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FINANCIAL SERVICES | Staff Reporter, Singapore
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Singapore loans grew 8% in 2017 but still lagged behind Hong Kong

A robust economy and optimism in the property market are slowly narrowing the gap.

Singapore’s system loans are picking up pace after growing from a measly 1% in 2016 to 8% in 2017 as it tries to catch up to close regional competitor Hong Kong's strong credit flows, according to a report from investment banking firm Jefferies.

The city state's Big Three – DBS, OCBC, UOB – registered loan growth within a similar range in 2017 thanks to the Lion City's strong economic performance and property market optimism.

The report also noted that Singapore’s loan growth has grown to the extent that it is on par with Indonesia or exceeding that of footprint ASEAN economies such as Malaysia’s 4%. However, the city state still lags behind Thailand who posted 9% loan growth and Hong Kong who reported the largest system loans at 16% amidst soaring property prices.

Here’s more from Jefferies:

Bloomberg consensus indicates FY18 credit cost of 26, 24 and 25 bps for DBS, OCBC and UOB respectively. While we recognize that SFRS9 will introduce some volatility in credit costs, the estimates are above pre-O&G credit costs reported by the three banks. Average annual credit cost from 2012 to 2015 for DBS, OCBC and UOB was 24, 19 and 30 bps with lows being 20, 16 and 24 bps, respectively.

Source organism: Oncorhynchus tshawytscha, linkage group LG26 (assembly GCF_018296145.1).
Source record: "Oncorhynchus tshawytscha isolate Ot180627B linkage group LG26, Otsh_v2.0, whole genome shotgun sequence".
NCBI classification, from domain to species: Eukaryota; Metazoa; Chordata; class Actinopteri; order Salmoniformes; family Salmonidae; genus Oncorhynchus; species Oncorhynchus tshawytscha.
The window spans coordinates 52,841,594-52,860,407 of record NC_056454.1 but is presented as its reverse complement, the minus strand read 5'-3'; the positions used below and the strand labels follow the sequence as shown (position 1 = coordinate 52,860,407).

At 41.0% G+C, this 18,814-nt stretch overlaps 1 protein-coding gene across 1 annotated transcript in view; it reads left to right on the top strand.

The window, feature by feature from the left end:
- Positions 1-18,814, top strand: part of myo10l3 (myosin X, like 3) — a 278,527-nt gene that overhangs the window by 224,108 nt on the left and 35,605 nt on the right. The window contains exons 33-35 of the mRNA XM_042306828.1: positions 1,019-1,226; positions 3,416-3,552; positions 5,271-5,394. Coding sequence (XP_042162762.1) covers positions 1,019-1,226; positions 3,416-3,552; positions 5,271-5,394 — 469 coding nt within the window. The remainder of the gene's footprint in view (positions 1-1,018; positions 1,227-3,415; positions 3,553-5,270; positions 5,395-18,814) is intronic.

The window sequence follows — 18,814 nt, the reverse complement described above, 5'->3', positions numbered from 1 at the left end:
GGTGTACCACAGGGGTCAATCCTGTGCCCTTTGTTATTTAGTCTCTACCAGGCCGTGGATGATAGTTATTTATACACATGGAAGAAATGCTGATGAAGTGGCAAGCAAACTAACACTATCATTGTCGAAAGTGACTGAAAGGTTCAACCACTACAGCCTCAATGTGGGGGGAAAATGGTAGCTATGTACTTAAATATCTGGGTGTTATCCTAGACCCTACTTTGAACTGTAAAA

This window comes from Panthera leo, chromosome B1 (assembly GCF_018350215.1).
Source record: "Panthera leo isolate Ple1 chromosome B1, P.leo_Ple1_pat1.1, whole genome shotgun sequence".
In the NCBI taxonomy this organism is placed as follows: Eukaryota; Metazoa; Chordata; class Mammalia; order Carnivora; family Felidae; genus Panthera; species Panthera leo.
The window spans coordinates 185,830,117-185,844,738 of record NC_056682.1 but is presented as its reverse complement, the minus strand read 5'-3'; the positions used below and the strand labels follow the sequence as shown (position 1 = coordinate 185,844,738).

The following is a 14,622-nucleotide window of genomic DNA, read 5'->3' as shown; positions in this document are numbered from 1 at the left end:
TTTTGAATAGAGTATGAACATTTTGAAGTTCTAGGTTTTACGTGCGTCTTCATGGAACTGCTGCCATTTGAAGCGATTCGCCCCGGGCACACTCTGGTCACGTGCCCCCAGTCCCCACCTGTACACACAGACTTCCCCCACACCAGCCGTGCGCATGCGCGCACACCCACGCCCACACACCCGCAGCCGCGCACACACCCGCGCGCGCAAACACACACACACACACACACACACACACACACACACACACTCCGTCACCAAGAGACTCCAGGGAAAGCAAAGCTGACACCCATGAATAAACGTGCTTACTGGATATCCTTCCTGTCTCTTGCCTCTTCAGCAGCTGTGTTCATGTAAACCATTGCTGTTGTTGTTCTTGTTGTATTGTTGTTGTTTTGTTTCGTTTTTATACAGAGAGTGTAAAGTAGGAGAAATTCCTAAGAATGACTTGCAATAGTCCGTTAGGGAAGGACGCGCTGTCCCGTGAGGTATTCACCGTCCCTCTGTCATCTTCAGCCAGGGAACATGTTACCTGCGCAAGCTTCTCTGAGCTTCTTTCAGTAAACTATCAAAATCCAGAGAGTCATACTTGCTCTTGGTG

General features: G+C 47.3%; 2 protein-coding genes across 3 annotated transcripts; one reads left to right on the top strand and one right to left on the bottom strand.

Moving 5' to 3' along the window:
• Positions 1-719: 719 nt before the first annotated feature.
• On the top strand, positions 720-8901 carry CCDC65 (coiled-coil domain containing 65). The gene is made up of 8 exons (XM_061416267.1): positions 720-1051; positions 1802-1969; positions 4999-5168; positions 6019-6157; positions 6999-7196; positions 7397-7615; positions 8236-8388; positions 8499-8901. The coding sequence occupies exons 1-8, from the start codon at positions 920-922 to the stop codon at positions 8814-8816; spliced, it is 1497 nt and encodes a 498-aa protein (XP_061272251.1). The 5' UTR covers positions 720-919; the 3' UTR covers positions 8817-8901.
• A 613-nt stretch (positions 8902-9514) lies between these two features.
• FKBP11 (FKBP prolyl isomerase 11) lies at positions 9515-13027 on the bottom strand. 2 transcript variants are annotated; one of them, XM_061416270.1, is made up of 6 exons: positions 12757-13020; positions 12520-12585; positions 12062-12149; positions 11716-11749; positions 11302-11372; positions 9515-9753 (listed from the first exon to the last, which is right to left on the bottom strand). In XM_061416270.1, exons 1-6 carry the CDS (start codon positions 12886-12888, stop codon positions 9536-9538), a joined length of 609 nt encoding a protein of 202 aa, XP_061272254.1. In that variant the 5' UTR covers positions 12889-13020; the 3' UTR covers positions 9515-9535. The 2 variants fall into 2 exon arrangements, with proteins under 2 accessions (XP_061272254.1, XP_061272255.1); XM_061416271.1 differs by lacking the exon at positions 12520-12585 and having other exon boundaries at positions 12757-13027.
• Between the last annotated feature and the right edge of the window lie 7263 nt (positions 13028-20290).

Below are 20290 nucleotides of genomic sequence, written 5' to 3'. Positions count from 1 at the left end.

From 2014 to Nov 2016, domestic banking unit LDR decreased from 110% to 102%. Since then, LDR is back to 108%. Further, regional lending has led to system-wide foreign currency LDR rise to 123% even though SGD LDR is comfortable at 84%. With rising USD funding costs and tighter USD liquidity in the swap markets, we will be watchful of dollar liquidity and appetite of financial institutions to facilitate USD cross-border lending. Nonetheless, the three local banks have healthy liquidity levels and have been growing USD deposits. For example, DBS has more than tripled its USD deposits since 2011 and USD LDR is comfortable at 81% (though USD + HKD LDR is at 100%). All currency liquidity coverage ratio at 131% is in excess of the 80% regulatory threshold.

We tweak our earnings model following FY17 results. This result in 4% and 9% increase in OCBC 2018 and 2019 EPS estimates respectively. While, for UOB, EPS estimates are raised 5.7% and 8.7% for FY18 and FY19 respectively. Coupled with higher multiples, we raise PT by 9% and 12% for OCBC and UOB, respectively. These two banks have underperformed its peer over last 12 months (c.20%) and YTD (c.10%). We expect some of the underperformance to reverse. Key risks include sudden reversal of liquidity, wider credit spreads and risk premium. 

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